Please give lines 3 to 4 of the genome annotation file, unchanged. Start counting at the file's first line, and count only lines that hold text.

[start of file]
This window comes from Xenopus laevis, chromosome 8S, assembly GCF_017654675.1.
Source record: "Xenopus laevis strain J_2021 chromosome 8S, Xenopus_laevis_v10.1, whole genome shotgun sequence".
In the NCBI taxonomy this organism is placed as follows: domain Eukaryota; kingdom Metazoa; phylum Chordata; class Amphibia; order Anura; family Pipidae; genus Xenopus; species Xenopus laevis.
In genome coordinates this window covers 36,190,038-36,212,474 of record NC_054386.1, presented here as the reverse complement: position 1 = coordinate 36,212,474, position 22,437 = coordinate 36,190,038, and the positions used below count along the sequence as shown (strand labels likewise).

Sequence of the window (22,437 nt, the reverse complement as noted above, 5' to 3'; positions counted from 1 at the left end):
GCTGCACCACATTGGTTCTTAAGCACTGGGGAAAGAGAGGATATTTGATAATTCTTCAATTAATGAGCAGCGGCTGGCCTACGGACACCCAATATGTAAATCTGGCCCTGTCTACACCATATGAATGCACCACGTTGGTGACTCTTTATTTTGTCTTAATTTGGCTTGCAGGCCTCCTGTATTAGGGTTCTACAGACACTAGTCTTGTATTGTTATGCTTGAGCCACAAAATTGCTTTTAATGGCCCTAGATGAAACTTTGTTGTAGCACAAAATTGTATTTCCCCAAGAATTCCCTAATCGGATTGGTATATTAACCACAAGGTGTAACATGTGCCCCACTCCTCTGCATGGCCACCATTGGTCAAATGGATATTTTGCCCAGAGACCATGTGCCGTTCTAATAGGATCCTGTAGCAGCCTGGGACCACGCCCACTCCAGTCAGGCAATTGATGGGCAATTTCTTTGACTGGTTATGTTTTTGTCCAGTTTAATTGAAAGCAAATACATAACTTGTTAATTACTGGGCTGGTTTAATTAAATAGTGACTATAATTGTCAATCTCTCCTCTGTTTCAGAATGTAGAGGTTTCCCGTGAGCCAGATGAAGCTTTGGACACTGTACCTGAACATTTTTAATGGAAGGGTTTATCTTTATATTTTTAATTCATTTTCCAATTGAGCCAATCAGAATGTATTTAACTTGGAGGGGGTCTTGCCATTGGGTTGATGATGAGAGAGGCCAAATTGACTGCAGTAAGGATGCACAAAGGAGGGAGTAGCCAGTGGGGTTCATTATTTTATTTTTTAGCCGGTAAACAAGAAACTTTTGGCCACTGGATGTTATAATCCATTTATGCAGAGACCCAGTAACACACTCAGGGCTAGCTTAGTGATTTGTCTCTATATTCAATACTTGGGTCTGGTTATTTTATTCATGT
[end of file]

In the NCBI taxonomy this organism is placed as follows: domain Eukaryota; kingdom Metazoa; phylum Chordata; class Amphibia; order Anura; family Pipidae; genus Xenopus; species Xenopus laevis.
In genome coordinates this window covers 36,190,038-36,212,474 of record NC_054386.1, presented here as the reverse complement: position 1 = coordinate 36,212,474, position 22,437 = coordinate 36,190,038, and the positions used below count along the sequence as shown (strand labels likewise).